While the security problems associated with wireless networking are serious, there are steps you can take to protect yourself. The following sections describe these steps.
Make Your Wireless Network Invisible
Wireless access points can announce their presence to wireless-enabled computers. This is referred to as “identifier broadcasting.” In certain situations, identifier broadcasting is desirable. For instance, an internet cafe would want its customers to easily find its access point, so it would leave identifier broadcasting enabled. However, you’re the only one who needs to know you have a wireless network in your home. To make your network invisible to others, see your access point’s user manual for instructions on disabling identifier broadcasting. (In Apple wireless networking, this is called “creating a closed network.”) While this kind of “security through obscurity” is never foolproof, it’s a starting point for securing your wireless network.
Rename Your Wireless Network
Many wireless access point devices come with a default name. This name is referred to as the “service set identifier” (SSIS) or “extended service set identifier” (ESSID). The default names used by various manufacturers are widely known and can be used to gain unauthorized access to your network. When you rename your network, you should choose a name that won’t be easily guessed by others.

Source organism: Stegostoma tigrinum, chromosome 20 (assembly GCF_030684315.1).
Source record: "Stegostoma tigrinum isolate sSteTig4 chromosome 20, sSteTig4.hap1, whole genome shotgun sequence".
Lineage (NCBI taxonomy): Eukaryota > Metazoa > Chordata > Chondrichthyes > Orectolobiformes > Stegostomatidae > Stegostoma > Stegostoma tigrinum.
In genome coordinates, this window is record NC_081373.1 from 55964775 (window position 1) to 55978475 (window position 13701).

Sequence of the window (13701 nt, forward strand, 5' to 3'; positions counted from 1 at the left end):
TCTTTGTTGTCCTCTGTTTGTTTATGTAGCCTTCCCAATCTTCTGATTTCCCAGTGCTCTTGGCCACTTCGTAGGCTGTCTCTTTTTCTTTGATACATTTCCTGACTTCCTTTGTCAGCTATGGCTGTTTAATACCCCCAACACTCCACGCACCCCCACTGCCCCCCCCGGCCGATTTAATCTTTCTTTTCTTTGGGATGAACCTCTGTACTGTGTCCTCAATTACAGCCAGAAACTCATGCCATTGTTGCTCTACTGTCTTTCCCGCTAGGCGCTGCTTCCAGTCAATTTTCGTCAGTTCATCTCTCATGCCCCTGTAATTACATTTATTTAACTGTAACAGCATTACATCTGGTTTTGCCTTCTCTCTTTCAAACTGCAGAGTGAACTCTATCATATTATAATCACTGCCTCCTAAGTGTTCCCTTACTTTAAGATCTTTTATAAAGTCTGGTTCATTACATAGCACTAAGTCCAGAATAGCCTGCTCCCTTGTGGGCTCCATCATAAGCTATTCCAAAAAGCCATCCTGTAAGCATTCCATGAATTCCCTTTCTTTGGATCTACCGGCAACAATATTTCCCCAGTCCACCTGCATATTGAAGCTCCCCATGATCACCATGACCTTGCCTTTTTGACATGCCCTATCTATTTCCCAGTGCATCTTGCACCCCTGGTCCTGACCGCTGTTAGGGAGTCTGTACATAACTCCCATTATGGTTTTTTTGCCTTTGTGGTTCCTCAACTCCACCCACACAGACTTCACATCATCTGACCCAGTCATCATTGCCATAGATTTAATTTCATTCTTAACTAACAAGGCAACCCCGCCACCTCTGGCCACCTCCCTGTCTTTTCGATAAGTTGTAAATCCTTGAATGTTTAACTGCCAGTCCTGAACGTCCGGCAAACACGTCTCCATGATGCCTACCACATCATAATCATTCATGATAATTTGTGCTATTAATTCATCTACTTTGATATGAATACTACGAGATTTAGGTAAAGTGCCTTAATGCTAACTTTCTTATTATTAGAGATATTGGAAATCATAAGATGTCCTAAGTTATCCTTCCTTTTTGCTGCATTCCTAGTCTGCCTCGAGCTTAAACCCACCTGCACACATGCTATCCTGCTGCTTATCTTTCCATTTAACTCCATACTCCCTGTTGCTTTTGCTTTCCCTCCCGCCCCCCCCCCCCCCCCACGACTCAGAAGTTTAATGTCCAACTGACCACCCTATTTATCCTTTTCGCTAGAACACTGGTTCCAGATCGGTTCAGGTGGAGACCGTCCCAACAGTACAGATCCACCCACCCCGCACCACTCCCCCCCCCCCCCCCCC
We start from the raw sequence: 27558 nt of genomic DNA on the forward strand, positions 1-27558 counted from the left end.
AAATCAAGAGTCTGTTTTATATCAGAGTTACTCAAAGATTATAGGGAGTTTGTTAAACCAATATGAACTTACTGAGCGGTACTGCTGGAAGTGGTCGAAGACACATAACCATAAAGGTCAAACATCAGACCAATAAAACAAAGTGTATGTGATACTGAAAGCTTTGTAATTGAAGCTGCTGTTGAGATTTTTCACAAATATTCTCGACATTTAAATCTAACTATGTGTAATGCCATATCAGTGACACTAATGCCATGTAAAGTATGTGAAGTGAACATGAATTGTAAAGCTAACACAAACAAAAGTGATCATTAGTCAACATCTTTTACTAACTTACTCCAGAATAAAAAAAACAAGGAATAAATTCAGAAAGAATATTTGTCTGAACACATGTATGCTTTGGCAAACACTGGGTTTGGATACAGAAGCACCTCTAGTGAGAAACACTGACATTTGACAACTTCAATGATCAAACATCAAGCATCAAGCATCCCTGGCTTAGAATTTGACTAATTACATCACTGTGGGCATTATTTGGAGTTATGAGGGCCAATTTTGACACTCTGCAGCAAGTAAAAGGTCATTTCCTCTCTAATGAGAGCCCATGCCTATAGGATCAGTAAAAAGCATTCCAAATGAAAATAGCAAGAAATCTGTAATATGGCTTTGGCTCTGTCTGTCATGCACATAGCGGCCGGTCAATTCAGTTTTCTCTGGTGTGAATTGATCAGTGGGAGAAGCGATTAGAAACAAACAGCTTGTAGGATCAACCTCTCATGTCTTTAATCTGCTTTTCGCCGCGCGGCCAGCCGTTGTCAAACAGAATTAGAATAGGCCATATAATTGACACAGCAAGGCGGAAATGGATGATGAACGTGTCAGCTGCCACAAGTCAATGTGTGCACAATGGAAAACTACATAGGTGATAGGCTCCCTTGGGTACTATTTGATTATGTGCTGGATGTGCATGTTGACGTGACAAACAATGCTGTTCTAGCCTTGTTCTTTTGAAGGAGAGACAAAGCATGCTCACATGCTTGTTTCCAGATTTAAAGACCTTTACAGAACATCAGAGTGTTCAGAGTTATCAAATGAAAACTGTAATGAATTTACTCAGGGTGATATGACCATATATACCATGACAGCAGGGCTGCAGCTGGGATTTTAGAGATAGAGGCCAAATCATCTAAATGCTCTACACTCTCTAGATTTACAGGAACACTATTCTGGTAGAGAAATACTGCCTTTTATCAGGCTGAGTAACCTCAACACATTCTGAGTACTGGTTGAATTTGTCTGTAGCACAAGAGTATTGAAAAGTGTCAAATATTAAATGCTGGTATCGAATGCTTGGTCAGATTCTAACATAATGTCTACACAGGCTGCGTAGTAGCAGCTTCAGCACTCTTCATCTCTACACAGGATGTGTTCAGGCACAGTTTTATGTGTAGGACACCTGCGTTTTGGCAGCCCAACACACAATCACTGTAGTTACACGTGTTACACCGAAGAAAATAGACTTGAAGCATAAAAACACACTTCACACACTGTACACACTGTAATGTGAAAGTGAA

Encrypt Your Network Traffic
Your wireless access point device should allow you to encrypt traffic passing between the device and your computers. By encrypting wireless traffic, you are converting it to a code that can only be understood by computers with the correct key to that code. For more about encryption, see the US-CERT Cyber Security Tip “Understanding Encryption,” http://www.us-cert.gov/cas/tips/ST04-019.html.
Change Your Administrator Password
Your wireless access point device likely shipped with a default password. Default passwords for various manufacturers are widely known and can be used to gain unauthorized access to your network. Be sure to change your administrator password to one that is long, contains non-alphanumeric characters (such as #, $, and &), and does not contain personal information (such as your birth date). If your wireless access point does not have a default password, be sure to create one and use it to protect your device.
Use File Sharing with Caution
If you don’t need to share directories and files over your network, you should disable file sharing on your computers. You may want to consider creating a dedicated directory for file sharing, and move or copy files to that directory for sharing. In addition, you should password protect anything you share, and use a password that is long, contains non-alphanumeric characters (such as #, $, and &), and does not contain personal information (such as your birth date). Never open an entire hard drive for file sharing.
Keep Your Access Point Software Patched and Up to Date
From time to time, the manufacturer of your wireless access point will release updates to the device software or patches to repair bugs. Be sure to check the manufacturer’s web site regularly for any updates or patches for your device’s software.
Check Your Internet Provider’s Wireless Security Options
Your internet service provider may provide information about securing your home wireless network. Check the customer support area of your provider’s web site or contact your provider’s customer support group.